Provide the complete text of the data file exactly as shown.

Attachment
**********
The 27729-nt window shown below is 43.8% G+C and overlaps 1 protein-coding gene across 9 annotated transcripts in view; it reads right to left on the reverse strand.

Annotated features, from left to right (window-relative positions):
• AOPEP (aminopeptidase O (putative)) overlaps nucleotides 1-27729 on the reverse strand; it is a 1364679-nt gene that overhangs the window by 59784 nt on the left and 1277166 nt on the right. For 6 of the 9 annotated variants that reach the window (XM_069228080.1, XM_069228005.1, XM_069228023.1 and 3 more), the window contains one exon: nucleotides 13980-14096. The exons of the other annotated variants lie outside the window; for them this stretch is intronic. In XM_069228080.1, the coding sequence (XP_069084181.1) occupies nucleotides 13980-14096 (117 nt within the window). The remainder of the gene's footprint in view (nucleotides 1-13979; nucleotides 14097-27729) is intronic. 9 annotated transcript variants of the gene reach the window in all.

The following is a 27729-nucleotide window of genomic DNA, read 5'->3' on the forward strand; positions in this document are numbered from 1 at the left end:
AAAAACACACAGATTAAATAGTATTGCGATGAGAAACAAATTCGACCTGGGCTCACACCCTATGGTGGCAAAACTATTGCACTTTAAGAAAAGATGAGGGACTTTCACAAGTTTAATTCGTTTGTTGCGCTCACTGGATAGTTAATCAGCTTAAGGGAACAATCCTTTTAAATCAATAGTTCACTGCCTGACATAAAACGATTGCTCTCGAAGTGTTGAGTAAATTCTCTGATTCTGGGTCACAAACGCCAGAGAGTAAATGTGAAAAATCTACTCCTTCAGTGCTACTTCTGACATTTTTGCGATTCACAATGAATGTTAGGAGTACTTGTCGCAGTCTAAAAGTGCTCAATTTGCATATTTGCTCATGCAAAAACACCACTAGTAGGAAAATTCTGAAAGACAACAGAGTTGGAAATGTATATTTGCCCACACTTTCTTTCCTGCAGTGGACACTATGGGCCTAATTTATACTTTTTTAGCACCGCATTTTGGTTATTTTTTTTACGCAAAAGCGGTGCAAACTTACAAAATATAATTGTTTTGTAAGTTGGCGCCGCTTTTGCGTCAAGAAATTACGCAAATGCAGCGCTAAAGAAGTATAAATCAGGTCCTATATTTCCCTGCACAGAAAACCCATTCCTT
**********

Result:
The 27729-nt window shown below is 43.8% G+C and overlaps 1 protein-coding gene across 9 annotated transcripts in view; it reads right to left on the reverse strand.

Annotated features, from left to right (window-relative positions):
• AOPEP (aminopeptidase O (putative)) overlaps nucleotides 1-27729 on the reverse strand; it is a 1364679-nt gene that overhangs the window by 59784 nt on the left and 1277166 nt on the right. For 6 of the 9 annotated variants that reach the window (XM_069228080.1, XM_069228005.1, XM_069228023.1 and 3 more), the window contains one exon: nucleotides 13980-14096. The exons of the other annotated variants lie outside the window; for them this stretch is intronic. In XM_069228080.1, the coding sequence (XP_069084181.1) occupies nucleotides 13980-14096 (117 nt within the window). The remainder of the gene's footprint in view (nucleotides 1-13979; nucleotides 14097-27729) is intronic. 9 annotated transcript variants of the gene reach the window in all.

The following is a 27729-nucleotide window of genomic DNA, read 5'->3' on the forward strand; positions in this document are numbered from 1 at the left end:
AAAAACACACAGATTAAATAGTATTGCGATGAGAAACAAATTCGACCTGGGCTCACACCCTATGGTGGCAAAACTATTGCACTTTAAGAAAAGATGAGGGACTTTCACAAGTTTAATTCGTTTGTTGCGCTCACTGGATAGTTAATCAGCTTAAGGGAACAATCCTTTTAAATCAATAGTTCACTGCCTGACATAAAACGATTGCTCTCGAAGTGTTGAGTAAATTCTCTGATTCTGGGTCACAAACGCCAGAGAGTAAATGTGAAAAATCTACTCCTTCAGTGCTACTTCTGACATTTTTGCGATTCACAATGAATGTTAGGAGTACTTGTCGCAGTCTAAAAGTGCTCAATTTGCATATTTGCTCATGCAAAAACACCACTAGTAGGAAAATTCTGAAAGACAACAGAGTTGGAAATGTATATTTGCCCACACTTTCTTTCCTGCAGTGGACACTATGGGCCTAATTTATACTTTTTTAGCACCGCATTTTGGTTATTTTTTTTACGCAAAAGCGGTGCAAACTTACAAAATATAATTGTTTTGTAAGTTGGCGCCGCTTTTGCGTCAAGAAATTACGCAAATGCAGCGCTAAAGAAGTATAAATCAGGTCCTATATTTCCCTGCACAGAAAACCCATTCCTT